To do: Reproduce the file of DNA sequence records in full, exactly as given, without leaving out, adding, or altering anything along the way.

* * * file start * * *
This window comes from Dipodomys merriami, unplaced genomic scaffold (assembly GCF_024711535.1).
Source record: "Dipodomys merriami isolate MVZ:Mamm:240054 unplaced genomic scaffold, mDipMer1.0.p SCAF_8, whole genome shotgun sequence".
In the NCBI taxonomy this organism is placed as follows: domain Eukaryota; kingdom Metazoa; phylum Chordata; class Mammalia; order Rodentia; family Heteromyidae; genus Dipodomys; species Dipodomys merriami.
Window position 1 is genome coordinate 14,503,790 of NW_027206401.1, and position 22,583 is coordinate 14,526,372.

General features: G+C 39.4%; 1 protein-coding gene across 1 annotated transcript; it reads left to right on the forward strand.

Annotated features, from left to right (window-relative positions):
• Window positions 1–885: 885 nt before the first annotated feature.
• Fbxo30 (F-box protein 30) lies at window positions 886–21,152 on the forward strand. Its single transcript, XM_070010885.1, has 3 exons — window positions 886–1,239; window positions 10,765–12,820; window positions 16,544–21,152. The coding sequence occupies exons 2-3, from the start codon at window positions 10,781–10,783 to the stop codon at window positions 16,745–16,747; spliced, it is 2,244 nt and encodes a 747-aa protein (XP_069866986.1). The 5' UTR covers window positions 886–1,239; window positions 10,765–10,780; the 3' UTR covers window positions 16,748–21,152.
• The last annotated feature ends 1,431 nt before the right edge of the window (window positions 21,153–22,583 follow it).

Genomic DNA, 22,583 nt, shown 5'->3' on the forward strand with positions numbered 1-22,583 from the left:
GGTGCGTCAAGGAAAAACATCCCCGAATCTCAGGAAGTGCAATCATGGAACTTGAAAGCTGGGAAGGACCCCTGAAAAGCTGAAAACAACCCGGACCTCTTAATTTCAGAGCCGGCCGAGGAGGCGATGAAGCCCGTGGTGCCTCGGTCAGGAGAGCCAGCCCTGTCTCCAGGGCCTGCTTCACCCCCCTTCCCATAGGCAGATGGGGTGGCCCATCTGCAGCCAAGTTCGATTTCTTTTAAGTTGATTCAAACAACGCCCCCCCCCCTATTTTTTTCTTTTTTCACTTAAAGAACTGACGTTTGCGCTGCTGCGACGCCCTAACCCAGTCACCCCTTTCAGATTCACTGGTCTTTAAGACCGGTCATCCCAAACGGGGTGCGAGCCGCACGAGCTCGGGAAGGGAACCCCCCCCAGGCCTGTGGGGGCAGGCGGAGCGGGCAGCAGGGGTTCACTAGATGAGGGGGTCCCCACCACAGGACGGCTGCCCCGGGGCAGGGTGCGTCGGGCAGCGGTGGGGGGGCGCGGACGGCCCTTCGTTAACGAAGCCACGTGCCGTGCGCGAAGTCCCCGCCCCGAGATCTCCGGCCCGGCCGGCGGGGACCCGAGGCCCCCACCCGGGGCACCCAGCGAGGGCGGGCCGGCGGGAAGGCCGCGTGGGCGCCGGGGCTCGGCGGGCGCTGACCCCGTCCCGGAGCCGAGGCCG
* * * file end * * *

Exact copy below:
This window comes from Dipodomys merriami, unplaced genomic scaffold (assembly GCF_024711535.1).
Source record: "Dipodomys merriami isolate MVZ:Mamm:240054 unplaced genomic scaffold, mDipMer1.0.p SCAF_8, whole genome shotgun sequence".
In the NCBI taxonomy this organism is placed as follows: domain Eukaryota; kingdom Metazoa; phylum Chordata; class Mammalia; order Rodentia; family Heteromyidae; genus Dipodomys; species Dipodomys merriami.
Window position 1 is genome coordinate 14,503,790 of NW_027206401.1, and position 22,583 is coordinate 14,526,372.

General features: G+C 39.4%; 1 protein-coding gene across 1 annotated transcript; it reads left to right on the forward strand.

Annotated features, from left to right (window-relative positions):
• Window positions 1–885: 885 nt before the first annotated feature.
• Fbxo30 (F-box protein 30) lies at window positions 886–21,152 on the forward strand. Its single transcript, XM_070010885.1, has 3 exons — window positions 886–1,239; window positions 10,765–12,820; window positions 16,544–21,152. The coding sequence occupies exons 2-3, from the start codon at window positions 10,781–10,783 to the stop codon at window positions 16,745–16,747; spliced, it is 2,244 nt and encodes a 747-aa protein (XP_069866986.1). The 5' UTR covers window positions 886–1,239; window positions 10,765–10,780; the 3' UTR covers window positions 16,748–21,152.
• The last annotated feature ends 1,431 nt before the right edge of the window (window positions 21,153–22,583 follow it).

Genomic DNA, 22,583 nt, shown 5'->3' on the forward strand with positions numbered 1-22,583 from the left:
GGTGCGTCAAGGAAAAACATCCCCGAATCTCAGGAAGTGCAATCATGGAACTTGAAAGCTGGGAAGGACCCCTGAAAAGCTGAAAACAACCCGGACCTCTTAATTTCAGAGCCGGCCGAGGAGGCGATGAAGCCCGTGGTGCCTCGGTCAGGAGAGCCAGCCCTGTCTCCAGGGCCTGCTTCACCCCCCTTCCCATAGGCAGATGGGGTGGCCCATCTGCAGCCAAGTTCGATTTCTTTTAAGTTGATTCAAACAACGCCCCCCCCCCTATTTTTTTCTTTTTTCACTTAAAGAACTGACGTTTGCGCTGCTGCGACGCCCTAACCCAGTCACCCCTTTCAGATTCACTGGTCTTTAAGACCGGTCATCCCAAACGGGGTGCGAGCCGCACGAGCTCGGGAAGGGAACCCCCCCCAGGCCTGTGGGGGCAGGCGGAGCGGGCAGCAGGGGTTCACTAGATGAGGGGGTCCCCACCACAGGACGGCTGCCCCGGGGCAGGGTGCGTCGGGCAGCGGTGGGGGGGCGCGGACGGCCCTTCGTTAACGAAGCCACGTGCCGTGCGCGAAGTCCCCGCCCCGAGATCTCCGGCCCGGCCGGCGGGGACCCGAGGCCCCCACCCGGGGCACCCAGCGAGGGCGGGCCGGCGGGAAGGCCGCGTGGGCGCCGGGGCTCGGCGGGCGCTGACCCCGTCCCGGAGCCGAGGCCG